A Falcon 9 rocket lifting off Feb. 11 on the second of more than a dozen launches planned for 2015. Credit: SpaceX

PARIS — Satellite fleet operator SES on Feb. 25 said two of the three satellites it ordered the previous week will be launched aboard SpaceX Falcon 9 rockets in 2017.

Luxembourg-based SES, which was the first established commercial satellite fleet operator to use Falcon 9 and has another launch scheduled with SpaceX this summer, said its SES-14 and SES-16/GovSat satellites would be launched on separate Falcon 9 vehicles.

SES-14, under construction by Airbus Defence and Space of Europe, is expected to weigh 4,200 kilograms at launch. SES-16/Govsat – owned by a joint venture between SES and the Luxembourg government set up to sell X- and military Ka-band capacity to allied governments – is being built by Orbital ATK of Dulles, Virginia, and is expected to weigh less than 4,000 kilograms.

SES-16 Govsat

SpaceX rival Arianespace of Europe did not bid on either launch because both satellites are too heavy to fit into the lower position of the Ariane 5 rocket given the heavier upper-berth passengers that Evry, France-based Arianespace has booked for 2017.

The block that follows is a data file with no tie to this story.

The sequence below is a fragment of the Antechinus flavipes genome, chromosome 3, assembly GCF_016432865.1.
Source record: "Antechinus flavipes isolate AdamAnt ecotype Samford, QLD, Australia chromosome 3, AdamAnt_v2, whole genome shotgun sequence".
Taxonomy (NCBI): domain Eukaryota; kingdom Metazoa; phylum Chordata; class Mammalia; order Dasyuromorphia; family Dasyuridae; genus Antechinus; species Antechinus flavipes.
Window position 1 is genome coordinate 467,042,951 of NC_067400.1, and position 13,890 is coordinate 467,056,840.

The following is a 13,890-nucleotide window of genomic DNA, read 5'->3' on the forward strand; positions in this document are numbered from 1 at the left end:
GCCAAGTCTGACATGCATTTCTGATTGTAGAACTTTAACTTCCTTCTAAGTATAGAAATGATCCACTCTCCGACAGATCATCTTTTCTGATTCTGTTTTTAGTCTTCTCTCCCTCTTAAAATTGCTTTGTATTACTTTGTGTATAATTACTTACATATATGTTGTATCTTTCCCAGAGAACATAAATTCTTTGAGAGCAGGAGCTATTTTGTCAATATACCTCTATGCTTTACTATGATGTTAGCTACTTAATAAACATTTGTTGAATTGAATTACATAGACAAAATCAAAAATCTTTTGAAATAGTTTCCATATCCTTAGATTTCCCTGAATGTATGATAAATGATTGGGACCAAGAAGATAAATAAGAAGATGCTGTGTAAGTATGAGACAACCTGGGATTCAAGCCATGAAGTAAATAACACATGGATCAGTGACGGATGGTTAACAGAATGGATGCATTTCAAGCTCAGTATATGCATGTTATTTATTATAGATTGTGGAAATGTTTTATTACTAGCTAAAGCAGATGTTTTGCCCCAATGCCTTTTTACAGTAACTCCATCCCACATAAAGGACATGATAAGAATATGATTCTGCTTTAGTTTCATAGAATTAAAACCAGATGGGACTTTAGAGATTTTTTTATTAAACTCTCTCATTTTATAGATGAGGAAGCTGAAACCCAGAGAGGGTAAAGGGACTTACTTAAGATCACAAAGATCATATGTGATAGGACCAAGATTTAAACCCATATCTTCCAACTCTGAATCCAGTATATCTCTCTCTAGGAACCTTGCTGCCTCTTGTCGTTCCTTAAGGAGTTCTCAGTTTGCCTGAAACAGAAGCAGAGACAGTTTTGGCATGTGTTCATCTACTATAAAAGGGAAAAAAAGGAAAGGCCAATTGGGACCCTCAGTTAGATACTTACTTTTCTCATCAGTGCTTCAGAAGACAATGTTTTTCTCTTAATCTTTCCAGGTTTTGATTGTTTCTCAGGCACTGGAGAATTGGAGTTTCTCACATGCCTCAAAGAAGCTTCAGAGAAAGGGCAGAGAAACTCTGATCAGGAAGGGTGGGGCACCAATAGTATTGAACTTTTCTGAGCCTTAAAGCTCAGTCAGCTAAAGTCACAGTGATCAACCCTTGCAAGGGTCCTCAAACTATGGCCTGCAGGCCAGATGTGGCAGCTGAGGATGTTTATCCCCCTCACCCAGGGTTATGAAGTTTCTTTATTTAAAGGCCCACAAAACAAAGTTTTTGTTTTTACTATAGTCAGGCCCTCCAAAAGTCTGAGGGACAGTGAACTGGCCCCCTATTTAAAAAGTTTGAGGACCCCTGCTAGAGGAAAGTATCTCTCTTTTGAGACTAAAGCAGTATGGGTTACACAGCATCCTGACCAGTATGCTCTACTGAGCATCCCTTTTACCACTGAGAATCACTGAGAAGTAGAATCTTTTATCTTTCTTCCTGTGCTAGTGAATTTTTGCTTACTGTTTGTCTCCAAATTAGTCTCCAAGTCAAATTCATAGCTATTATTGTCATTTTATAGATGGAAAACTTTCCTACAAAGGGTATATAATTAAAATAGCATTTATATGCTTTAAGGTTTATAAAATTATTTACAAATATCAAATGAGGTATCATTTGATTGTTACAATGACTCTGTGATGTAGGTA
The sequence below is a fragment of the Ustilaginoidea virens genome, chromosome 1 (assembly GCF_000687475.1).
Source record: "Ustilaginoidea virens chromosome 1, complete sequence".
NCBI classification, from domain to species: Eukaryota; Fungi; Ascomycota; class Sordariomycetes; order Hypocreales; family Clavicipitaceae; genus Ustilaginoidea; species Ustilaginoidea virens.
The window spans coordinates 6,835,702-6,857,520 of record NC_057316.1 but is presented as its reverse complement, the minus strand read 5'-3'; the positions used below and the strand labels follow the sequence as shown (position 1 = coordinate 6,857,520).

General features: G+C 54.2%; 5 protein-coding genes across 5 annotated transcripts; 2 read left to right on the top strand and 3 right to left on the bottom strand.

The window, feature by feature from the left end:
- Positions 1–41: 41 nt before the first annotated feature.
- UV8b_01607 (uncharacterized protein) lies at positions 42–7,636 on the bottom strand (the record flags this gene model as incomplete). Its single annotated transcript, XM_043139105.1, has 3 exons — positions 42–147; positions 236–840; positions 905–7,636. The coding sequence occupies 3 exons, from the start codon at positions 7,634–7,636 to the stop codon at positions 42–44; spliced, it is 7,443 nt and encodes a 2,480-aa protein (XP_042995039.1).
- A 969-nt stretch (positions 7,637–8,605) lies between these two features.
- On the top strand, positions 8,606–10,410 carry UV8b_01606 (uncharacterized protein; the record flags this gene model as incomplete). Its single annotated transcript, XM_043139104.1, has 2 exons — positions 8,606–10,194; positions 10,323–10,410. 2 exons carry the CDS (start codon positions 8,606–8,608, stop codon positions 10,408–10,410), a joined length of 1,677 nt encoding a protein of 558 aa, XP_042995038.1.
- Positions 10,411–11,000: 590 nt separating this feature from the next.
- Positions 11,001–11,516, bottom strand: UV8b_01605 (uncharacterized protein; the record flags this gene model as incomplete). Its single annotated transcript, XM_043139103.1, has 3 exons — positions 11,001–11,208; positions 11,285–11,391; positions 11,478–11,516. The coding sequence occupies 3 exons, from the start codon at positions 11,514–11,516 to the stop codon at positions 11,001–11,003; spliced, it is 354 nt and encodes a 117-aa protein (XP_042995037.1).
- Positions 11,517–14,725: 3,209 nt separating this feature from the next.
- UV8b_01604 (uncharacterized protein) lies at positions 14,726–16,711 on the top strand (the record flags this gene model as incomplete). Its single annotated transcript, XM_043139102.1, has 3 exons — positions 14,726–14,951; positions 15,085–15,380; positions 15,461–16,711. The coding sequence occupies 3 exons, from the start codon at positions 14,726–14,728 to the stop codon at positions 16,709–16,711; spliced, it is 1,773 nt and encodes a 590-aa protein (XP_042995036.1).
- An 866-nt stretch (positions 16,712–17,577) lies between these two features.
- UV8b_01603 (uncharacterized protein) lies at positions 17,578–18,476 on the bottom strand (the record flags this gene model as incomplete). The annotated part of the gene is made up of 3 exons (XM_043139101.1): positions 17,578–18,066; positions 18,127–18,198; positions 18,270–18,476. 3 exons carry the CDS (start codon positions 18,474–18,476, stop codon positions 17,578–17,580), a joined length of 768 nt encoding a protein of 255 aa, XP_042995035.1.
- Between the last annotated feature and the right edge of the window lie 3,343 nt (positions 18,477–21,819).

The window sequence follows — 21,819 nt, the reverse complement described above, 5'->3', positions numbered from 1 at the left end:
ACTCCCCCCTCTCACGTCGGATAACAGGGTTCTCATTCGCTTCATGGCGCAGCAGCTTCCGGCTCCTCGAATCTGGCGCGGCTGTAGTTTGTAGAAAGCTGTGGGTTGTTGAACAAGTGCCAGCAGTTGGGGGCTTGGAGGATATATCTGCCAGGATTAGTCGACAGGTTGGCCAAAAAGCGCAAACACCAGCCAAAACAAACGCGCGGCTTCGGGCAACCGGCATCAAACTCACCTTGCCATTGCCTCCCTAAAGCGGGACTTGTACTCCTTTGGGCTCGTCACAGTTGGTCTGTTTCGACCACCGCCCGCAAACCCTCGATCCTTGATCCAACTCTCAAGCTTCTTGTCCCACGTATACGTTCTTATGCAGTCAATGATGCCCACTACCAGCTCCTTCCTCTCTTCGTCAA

An SES official confirmed that Arianespace did not bid for either of the two contracts. Satellites in the 4,000-kilogram class have limited launch options in today’s market. The Russian-built Proton rocket, marketed commercially by International Launch Services, typically launches satellites weighing 5,000 kilograms or more.

With Arianespace taking itself out of the running, SES had few options other than Hawthorne, California-based SpaceX – one reason why SES has been determined to help SpaceX into the commercial market.

SES ordered a third satellite, SES-15, at the same time as the other two. It is a Boeing 702SP spacecraft built by Boeing Space and Intelligence Systems of El Segundo, California and is expected to weigh less than either of the others.

Because of that, Arianespace is competing for the launch, also scheduled for 2017, industry officials said.


Peter B. de Selding was the Paris bureau chief for SpaceNews.